Lord, Here Comes the Flood

(song: Here Comes the Flood/artist: Peter Gabriel)

Back in 2008, my hubby and I were invited to a black tie wedding. As usual, I ordered a ton of dresses to try on at home - at 193 pounds, shopping in public was not comfortable for me - finally settling on a size 16 cocktail dress that I hoped would accentuate the positive {big boobs} and eliminate the negative {big everything else}. I crammed myself into two pairs of Spanx and one pair of control-top pantyhose and felt fairly confident as I stepped out for a fun night in New York City.

So what if I couldn't breathe? Nothing jiggled.
I was having a really fun night. Lots of laughing and eating and drinking and dancing. I love to dance. I'm terrible at it, but I love to do it. So you can imagine my delight when the the House of Pain hit "Jump Around" started. Now, I don't know about you, but when I am instructed to "get out your seat and jump around", I do as I am told. As I hoisted my large body up and down, I felt a gush of warmth trickle down my thunder thigh. I looked down at the floor and sure enough, I had peed. On myself. On the floor...a few drops that my husband assured me "just look like sweat". I ran to the bathroom and threw away the pantyhose and one pair of Spanx - the outermost layer was dry enough and I wasn't going commando for the rest of the night. I was mortified. 

Before the flood...

In 2010, after losing 40 pounds, I bought some sessions with a personal trainer. During the warm-up at my first session, he gave me a jump rope and started the stop watch. It only took about 10 seconds for me to pee in my shorts. Once again, mortified. It was time to take action.

I called my gynecologist and was referred to urogynecology specialist, Renuka Tyagi at Weill Cornell Medical College. It was here that I would learn that I suffer from stress incontinence, and that I was not alone. Over half of all women experience incontinence at some point in their lives. Some more severe than others. (I have a friend that pees every time she sneezes. You know who you are...) Mine, like many women my age, was likely caused by childbirth. When one pushes a small human out of her hoo-ha, things tend to shift. Here's a much more scientific explanation if you're interested. At the time of the dance floor incident, I didn't realize I had this condition, because I wasn't jumping on a regular basis. It was only when I started exercising, that I realized I was doomed to an eternity of Poise pad purchases.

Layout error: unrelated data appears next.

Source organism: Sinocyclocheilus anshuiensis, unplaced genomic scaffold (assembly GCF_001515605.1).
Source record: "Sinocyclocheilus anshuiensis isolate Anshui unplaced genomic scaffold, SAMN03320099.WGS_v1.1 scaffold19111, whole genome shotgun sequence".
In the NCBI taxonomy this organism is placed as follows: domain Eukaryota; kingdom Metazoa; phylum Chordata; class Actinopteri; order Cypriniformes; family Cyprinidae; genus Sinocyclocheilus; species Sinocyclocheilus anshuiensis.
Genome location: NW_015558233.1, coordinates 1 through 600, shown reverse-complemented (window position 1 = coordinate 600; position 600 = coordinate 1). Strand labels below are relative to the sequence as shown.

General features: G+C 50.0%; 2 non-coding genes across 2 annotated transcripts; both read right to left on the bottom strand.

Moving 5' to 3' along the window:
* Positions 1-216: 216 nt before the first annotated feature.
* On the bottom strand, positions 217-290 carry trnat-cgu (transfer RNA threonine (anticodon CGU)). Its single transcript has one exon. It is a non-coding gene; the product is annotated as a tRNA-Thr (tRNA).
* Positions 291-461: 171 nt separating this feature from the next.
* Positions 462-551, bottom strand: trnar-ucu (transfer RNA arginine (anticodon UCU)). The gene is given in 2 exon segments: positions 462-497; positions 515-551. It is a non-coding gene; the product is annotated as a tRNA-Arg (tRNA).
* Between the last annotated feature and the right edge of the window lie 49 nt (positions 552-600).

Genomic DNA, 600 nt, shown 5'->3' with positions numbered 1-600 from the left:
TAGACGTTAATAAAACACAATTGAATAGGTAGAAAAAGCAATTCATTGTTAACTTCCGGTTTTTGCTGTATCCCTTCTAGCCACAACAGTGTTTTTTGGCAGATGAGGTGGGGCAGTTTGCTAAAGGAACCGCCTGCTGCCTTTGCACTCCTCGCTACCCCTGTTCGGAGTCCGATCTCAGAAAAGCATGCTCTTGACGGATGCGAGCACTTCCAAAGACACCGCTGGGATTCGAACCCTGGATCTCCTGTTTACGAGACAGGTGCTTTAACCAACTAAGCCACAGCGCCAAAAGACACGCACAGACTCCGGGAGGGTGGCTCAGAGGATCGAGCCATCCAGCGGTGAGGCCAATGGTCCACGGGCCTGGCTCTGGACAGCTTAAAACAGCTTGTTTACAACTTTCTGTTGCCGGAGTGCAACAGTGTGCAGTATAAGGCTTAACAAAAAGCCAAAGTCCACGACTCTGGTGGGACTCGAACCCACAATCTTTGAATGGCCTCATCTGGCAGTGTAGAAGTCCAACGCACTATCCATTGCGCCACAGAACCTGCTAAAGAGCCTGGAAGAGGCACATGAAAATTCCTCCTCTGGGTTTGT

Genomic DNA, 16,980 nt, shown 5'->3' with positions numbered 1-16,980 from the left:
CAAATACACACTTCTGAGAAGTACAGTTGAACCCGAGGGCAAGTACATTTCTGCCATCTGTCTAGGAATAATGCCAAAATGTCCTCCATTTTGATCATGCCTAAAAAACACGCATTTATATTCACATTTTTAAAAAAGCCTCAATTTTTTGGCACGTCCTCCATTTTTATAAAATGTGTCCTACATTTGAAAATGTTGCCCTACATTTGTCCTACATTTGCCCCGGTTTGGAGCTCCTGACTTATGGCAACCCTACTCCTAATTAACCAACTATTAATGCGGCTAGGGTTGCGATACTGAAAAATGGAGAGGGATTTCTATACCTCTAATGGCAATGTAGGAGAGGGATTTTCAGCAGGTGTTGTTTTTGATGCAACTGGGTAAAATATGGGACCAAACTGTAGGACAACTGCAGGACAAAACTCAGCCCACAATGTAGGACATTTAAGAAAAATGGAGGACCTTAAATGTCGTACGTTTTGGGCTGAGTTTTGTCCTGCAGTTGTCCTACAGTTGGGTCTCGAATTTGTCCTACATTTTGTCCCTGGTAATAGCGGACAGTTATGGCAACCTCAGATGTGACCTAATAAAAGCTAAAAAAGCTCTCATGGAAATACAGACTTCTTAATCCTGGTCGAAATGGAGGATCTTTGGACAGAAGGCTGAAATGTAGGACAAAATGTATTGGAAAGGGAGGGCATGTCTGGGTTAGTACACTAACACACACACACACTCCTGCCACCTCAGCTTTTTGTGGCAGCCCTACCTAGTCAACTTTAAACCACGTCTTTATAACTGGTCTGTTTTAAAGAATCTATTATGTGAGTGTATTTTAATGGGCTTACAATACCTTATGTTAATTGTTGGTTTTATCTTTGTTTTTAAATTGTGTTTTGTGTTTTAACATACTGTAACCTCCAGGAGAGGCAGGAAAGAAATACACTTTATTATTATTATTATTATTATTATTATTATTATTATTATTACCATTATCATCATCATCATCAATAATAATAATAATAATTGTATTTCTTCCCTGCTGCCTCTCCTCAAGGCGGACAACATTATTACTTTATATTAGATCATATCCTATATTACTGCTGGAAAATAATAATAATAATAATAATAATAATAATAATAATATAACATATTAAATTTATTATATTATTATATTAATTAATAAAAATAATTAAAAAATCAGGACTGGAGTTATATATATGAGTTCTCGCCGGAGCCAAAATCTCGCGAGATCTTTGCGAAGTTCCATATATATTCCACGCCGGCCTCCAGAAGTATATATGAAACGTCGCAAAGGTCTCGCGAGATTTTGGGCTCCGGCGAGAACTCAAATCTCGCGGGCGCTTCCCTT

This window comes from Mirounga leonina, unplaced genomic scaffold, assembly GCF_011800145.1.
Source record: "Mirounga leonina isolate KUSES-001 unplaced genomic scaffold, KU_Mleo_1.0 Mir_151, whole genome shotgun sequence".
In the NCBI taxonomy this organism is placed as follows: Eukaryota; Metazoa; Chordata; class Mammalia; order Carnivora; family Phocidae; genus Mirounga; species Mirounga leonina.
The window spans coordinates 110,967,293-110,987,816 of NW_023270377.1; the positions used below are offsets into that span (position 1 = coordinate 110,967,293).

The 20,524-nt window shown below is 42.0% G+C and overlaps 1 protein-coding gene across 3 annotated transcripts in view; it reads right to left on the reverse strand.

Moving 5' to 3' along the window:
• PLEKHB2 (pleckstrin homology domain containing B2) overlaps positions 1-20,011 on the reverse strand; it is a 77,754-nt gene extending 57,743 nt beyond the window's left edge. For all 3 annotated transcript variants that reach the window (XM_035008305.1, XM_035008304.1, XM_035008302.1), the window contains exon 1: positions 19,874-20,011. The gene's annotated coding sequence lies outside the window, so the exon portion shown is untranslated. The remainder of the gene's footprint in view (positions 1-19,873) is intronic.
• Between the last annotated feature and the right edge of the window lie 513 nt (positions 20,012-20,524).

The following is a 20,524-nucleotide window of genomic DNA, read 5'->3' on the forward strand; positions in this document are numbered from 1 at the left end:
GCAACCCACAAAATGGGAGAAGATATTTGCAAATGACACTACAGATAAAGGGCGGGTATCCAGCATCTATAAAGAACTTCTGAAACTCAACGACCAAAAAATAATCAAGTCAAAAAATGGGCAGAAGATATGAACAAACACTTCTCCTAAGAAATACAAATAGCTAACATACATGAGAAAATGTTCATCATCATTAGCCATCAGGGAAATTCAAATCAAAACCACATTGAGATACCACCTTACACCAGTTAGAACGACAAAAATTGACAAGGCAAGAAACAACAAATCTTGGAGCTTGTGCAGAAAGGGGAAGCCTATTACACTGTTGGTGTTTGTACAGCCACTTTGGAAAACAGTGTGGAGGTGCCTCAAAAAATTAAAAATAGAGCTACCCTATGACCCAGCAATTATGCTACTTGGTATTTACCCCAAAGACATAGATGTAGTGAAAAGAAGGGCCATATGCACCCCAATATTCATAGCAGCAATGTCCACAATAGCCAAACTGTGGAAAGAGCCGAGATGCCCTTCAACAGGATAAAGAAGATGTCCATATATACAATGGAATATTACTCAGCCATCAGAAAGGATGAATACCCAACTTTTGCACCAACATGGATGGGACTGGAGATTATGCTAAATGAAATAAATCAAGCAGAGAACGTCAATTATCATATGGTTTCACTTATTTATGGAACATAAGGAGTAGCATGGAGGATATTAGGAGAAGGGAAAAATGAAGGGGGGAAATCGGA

I never enter the gym without them...

Dr. Tyagi explained my options. One was to undergo a small surgery, but she made it clear that while the surgery has a very high success rate, I had to decide if I was going to have more kids because childbirth can undo the surgery. Option B was to go to vagina physical therapy - yes, there are physical therapists that specialize in vajayjay exercise. At the time I was not 100% committed to having an only child, so I chose B. I never went to VPT because the office was so unorganized and I was frustrated by the hoops they made me jump through just to get appointment, so I began my own regimen of pelvic exercises. These have helped tremendously, but I still can't do high-intensity jumping without leaking. I will likely choose to get the surgery one day. For now, I can survive with Poise pads and a good sense of humor.

If you aren't lucky enough to have access to vagina physical therapy.

Why am I sharing this? Because we should be able to talk about it! Most women won't address it at all because it's embarrassing. But in many cases, educating ourselves about pelvic exercises will significantly reduce or remove the problem. We all burp, pass gas and poop. And some of us pee during Zumba class. Maybe my sharing will inspire a silent sufferer to get help. You're not alone, and it's a really simple thing to address. So call your doctor and rediscover the joy of sneezing without peeing!

One last thing. As if wetting myself on the dance floor wasn't embarrassing enough, later that night, I would be photographed with full-frontal nipple exposure.

It just wasn't my night.